• Has not been found to be mentally ill and is not subject to an order that the person be prohibited from purchasing or possessing a firearm as a result of that mental illness;
  • Has been discharged from the jurisdiction of the juvenile court for more than four years if, while a minor, the person was found to be within the jurisdiction of the juvenile court for having committed an act that, if committed by an adult, would constitute a felony or a misdemeanor involving violence;
  • Has not been convicted of an offense involving controlled substances or participated in a court-supervised drug diversion program including a misdemeanor conviction for the possession of marijuana unless it is the person’s first conviction or drug diversion;
  • Has not received a dishonorable discharge from the U.S. Armed Forces;
  • Is not required to register as a sex offender in any state; and
  • Is not subject to a citation for stalking or a protective order issued pursuant to certain statutory provisions.6

The application for a concealed handgun license also requires two character references in support of the applicant.7

Firearms Safety Training

An applicant for a concealed handgun license must demonstrate competence with a handgun by completing a state-authorized course, class or competition, including:

  • Completion of any hunter education or hunter safety course approved by the Oregon Department of Fish and Wildlife or a similar agency of another state if handgun safety was a component of the course;
  • Completion of any National Rifle Association firearms safety or training course if handgun safety was a component of the course;
  • Completion of any firearms safety or training course or class available to the general public offered by law enforcement, community college, or private or public institution or organization or firearms training school utilizing instructors certified by the National Rifle Association or a law enforcement agency if handgun safety was a component of the course;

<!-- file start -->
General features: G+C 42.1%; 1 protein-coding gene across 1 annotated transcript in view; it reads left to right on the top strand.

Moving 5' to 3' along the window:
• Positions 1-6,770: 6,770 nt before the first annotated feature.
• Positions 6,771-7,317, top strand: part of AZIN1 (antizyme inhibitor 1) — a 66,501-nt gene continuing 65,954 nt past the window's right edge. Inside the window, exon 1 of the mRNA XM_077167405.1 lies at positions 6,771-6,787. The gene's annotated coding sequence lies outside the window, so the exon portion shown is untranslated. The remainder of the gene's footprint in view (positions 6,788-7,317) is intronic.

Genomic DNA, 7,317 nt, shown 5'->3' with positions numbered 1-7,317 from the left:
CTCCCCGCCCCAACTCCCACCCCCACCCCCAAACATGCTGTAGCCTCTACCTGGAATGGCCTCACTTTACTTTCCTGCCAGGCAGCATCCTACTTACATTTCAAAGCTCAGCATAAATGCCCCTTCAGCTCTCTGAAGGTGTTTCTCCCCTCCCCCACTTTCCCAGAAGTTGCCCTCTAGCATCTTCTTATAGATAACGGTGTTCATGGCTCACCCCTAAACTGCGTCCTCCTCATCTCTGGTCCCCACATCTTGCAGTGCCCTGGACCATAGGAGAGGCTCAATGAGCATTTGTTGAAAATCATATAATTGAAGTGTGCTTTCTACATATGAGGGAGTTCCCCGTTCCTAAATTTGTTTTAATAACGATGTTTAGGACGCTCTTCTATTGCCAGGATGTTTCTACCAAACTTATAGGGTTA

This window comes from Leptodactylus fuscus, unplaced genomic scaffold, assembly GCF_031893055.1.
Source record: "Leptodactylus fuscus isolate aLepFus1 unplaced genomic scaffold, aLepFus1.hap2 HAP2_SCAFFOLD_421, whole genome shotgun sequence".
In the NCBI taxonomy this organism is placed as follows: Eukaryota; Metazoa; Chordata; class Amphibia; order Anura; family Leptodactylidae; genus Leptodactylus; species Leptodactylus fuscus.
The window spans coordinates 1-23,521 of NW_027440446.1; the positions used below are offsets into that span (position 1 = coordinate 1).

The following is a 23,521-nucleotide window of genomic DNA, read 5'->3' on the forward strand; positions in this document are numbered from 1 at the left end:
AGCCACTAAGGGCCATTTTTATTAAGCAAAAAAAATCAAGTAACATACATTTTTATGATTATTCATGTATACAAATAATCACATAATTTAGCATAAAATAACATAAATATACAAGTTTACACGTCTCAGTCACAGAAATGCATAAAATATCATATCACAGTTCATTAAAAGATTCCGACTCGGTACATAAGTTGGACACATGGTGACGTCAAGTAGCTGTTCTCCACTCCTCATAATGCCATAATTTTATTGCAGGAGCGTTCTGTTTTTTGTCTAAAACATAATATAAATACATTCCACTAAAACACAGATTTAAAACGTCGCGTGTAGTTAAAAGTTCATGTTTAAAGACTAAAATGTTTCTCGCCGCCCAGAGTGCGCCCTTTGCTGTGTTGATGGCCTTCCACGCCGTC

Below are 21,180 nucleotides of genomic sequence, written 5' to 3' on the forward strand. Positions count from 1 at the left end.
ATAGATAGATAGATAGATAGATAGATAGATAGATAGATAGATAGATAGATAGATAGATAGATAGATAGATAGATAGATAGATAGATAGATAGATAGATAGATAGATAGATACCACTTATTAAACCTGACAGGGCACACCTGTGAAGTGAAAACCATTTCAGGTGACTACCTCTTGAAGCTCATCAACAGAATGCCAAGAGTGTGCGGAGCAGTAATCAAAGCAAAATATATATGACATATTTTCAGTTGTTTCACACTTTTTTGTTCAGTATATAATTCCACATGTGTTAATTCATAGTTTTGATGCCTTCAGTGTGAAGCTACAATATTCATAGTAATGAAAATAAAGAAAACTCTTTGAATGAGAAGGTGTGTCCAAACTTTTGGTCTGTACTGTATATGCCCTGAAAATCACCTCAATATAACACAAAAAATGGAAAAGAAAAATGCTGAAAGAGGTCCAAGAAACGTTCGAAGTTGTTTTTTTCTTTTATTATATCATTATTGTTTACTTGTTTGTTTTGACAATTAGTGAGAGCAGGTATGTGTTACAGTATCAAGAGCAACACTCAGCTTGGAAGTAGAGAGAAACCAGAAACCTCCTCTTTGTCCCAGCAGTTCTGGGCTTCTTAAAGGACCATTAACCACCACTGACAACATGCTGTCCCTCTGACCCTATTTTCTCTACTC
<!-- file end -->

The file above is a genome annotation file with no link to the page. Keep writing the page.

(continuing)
• Completion of any law enforcement firearms safety or training course or class offered for security guards, investigators, reserve law enforcement officers or any other law enforcement officers if handgun safety was a component of the course;
  • Completion of any firearms training or safety course or class conducted by a firearms instructor certified by a law enforcement agency or the National Rifle Association if handgun safety was a component of the course;
  • Presenting evidence of equivalent experience with a handgun through participation in an organized shooting competition or military service; or
  • Being licensed or having been licensed to carry a firearm in Oregon, unless the license has been revoked.8

Duration and Renewal Requirements

An Oregon concealed handgun license is valid for four years from the date of issue, unless revoked.9 A license is renewable by undergoing the same procedures for issuance of an original license, except for the fingerprint and character reference requirements.10 An otherwise expired license continues to be valid for up to 45 days after the licensee applies for renewal, provided the licensee applies for renewal before the original license expires, has proof of the application for renewal, and the renewal has not been denied.11 The fee for renewal is $50.12